Pokémon have always been a crucial part of the Super Smash Bros. experience, but for years I felt that the included pocket-monster characters were a bit lackluster if you didn’t play Pikachu. The Pokémon trainer character was a pretty great addition that gave you limited access to Squirtle, Ivysaur, and Charizard, but none of them were well-rounded enough to be used exclusively, and were instead swapped in and out for best results.
In its Smash Bros-centric Nintendo Direct stream yesterday, series director Masahiro Sakuria changed all that with the announcement of two new fighters — Charizard and Greninja. The trailer if arguable the most amazing pre-rendered Smash promo yet, so definitely check it out in the video below:
Depending on your age, each character will have a different impact on your excitement levels, though I imagine most players over the age of twenty will be absolutely thrilled by Charizard’s inclusion. Still, Greninja is one of the more imaginative starters we’ve seen since the original three, and I’m sure younger Poké-fanatics adore him just as much, if not more.
The entire Direct was rife with other Smash info as well. Certain characters like Zelda and Samus will no longer transform during battles, for example. Instead, their alternate forms will be available from the character select screen. Elsewhere, new assist trophies like Midna were announced (personal favorite!), not to mention a wealth of previously unseen items and collectibles.
Perhaps most importantly, Sakurai detailed the game’s online structure, and though it does lack a traditional ranking system, it includes some truly awesome features. You can play against your friends like you did in Brawl, and that functionality remains largely untouched. However, when playing online with strangers, there are now two modes: For Fun, and For Glory.
With For Fun, the stage is randomly chosen, and items are turned on. This, of course, includes Final Smashes and every last bit of the game’s signature chaos and craziness. In “For Glory” mode, though, the stage is automatically set to Final Destination (a flat stage preferred by technical players and professionals), and all items are set to never appear. Luckily, each of the game’s stages have received flattened, Final Destination-esque versions, so you don’t have to worry about getting too bored during serious competition.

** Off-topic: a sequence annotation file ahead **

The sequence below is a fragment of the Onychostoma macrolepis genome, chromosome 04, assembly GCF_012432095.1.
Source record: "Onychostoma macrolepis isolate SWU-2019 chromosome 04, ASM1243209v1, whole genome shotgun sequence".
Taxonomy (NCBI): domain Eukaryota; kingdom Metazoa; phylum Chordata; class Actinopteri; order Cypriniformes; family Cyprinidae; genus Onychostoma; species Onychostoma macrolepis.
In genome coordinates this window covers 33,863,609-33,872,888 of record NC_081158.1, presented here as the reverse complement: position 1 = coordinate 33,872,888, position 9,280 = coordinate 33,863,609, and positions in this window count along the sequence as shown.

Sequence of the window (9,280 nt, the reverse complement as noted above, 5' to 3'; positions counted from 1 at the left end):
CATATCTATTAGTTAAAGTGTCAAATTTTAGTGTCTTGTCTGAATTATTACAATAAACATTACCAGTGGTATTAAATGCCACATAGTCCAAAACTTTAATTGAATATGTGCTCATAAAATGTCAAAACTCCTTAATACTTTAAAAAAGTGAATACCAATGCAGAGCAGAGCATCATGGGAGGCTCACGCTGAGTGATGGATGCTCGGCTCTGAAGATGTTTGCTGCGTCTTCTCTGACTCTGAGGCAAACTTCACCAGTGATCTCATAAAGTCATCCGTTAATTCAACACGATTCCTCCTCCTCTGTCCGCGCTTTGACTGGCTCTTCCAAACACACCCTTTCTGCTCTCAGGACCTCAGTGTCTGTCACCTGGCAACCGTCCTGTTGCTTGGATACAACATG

In terms of concrete details, release windows for both the 3DS and Wii U versions were finally confirmed: summer for 3DS, and Winter for Wii U. This made me sigh at first, but I soon realized that it’s a smart move. Were Nintendo to release both games at once, players might be tempted to go 3DS-only, and forego the Wii U edition — something Nintendo certainly can’t afford right now. With the new plan, players will likely grab the 3DS edition, and be tempted yet again by the technically superior Wii U edition come holiday time. Nintendo, you sly dog you.
The Direct is loaded with extra tidbits not mentioned here, as well as Sakurai’s trademark brand of off-humor (he even replaces himself with a substitute when discussing Pokémon), so be sure to watch the whole thing for all the juicy details. Regardless, both the 3DS and Wii U versions are looking really sharp, and we can’t wait to get our hands on both.